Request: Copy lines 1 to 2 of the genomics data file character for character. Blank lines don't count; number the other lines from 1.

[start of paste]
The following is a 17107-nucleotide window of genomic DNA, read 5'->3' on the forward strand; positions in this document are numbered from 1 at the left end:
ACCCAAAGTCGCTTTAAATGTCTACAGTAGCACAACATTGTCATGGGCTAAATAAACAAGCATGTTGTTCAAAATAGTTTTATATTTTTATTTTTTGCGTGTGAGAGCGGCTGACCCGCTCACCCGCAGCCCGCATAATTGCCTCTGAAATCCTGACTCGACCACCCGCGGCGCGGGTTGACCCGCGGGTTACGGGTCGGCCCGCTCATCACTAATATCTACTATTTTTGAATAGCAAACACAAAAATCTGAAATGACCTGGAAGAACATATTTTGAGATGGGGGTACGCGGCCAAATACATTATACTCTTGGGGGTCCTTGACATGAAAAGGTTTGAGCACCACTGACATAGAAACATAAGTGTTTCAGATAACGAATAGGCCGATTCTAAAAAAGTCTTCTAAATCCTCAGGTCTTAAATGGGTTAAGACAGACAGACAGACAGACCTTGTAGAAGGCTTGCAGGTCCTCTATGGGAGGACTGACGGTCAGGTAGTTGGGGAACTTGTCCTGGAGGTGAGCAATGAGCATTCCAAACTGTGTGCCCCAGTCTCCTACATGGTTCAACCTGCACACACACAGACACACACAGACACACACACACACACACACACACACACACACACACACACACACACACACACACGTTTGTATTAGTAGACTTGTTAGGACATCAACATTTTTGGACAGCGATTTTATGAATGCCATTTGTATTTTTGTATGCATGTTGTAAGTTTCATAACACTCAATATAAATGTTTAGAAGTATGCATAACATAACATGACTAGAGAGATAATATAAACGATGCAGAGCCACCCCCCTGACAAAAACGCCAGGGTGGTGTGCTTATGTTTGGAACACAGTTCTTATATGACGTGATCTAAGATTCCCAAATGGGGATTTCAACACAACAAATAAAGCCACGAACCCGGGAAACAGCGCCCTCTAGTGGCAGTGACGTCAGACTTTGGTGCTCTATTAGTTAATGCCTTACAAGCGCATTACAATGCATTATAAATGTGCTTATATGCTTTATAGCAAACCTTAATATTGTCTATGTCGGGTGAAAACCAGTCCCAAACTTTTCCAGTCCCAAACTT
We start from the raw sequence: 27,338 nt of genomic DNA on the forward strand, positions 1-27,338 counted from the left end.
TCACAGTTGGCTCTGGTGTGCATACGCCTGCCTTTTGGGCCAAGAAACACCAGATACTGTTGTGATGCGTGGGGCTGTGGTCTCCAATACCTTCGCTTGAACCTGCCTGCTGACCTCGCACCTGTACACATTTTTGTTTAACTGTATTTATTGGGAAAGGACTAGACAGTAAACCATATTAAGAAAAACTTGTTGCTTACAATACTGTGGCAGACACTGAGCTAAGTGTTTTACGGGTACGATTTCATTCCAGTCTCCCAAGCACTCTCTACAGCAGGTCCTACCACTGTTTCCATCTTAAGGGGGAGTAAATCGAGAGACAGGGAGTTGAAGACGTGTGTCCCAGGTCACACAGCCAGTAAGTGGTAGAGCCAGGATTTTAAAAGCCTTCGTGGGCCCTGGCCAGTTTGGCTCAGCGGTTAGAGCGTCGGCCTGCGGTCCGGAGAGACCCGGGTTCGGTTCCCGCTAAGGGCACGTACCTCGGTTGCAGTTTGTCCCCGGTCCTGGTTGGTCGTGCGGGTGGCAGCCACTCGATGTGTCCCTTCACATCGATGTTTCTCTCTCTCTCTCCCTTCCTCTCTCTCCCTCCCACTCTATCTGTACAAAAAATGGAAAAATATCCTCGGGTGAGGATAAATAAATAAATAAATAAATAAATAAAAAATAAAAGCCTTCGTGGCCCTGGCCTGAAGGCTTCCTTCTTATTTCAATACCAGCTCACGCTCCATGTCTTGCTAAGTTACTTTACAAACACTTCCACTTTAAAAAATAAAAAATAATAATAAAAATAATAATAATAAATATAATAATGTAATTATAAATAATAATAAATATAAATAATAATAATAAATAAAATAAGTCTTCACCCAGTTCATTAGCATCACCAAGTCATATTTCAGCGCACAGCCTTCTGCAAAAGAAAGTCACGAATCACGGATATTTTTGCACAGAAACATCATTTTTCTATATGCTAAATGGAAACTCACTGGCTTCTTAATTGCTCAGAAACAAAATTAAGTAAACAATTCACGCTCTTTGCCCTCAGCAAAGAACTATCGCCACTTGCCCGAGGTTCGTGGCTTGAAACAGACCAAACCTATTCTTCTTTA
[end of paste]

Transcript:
The following is a 17107-nucleotide window of genomic DNA, read 5'->3' on the forward strand; positions in this document are numbered from 1 at the left end:
ACCCAAAGTCGCTTTAAATGTCTACAGTAGCACAACATTGTCATGGGCTAAATAAACAAGCATGTTGTTCAAAATAGTTTTATATTTTTATTTTTTGCGTGTGAGAGCGGCTGACCCGCTCACCCGCAGCCCGCATAATTGCCTCTGAAATCCTGACTCGACCACCCGCGGCGCGGGTTGACCCGCGGGTTACGGGTCGGCCCGCTCATCACTAATATCTACTATTTTTGAATAGCAAACACAAAAATCTGAAATGACCTGGAAGAACATATTTTGAGATGGGGGTACGCGGCCAAATACATTATACTCTTGGGGGTCCTTGACATGAAAAGGTTTGAGCACCACTGACATAGAAACATAAGTGTTTCAGATAACGAATAGGCCGATTCTAAAAAAGTCTTCTAAATCCTCAGGTCTTAAATGGGTTAAGACAGACAGACAGACAGACCTTGTAGAAGGCTTGCAGGTCCTCTATGGGAGGACTGACGGTCAGGTAGTTGGGGAACTTGTCCTGGAGGTGAGCAATGAGCATTCCAAACTGTGTGCCCCAGTCTCCTACATGGTTCAACCTGCACACACACAGACACACACAGACACACACACACACACACACACACACACACACACACACACACACACACACACACGTTTGTATTAGTAGACTTGTTAGGACATCAACATTTTTGGACAGCGATTTTATGAATGCCATTTGTATTTTTGTATGCATGTTGTAAGTTTCATAACACTCAATATAAATGTTTAGAAGTATGCATAACATAACATGACTAGAGAGATAATATAAACGATGCAGAGCCACCCCCCTGACAAAAACGCCAGGGTGGTGTGCTTATGTTTGGAACACAGTTCTTATATGACGTGATCTAAGATTCCCAAATGGGGATTTCAACACAACAAATAAAGCCACGAACCCGGGAAACAGCGCCCTCTAGTGGCAGTGACGTCAGACTTTGGTGCTCTATTAGTTAATGCCTTACAAGCGCATTACAATGCATTATAAATGTGCTTATATGCTTTATAGCAAACCTTAATATTGTCTATGTCGGGTGAAAACCAGTCCCAAACTTTTCCAGTCCCAAACTT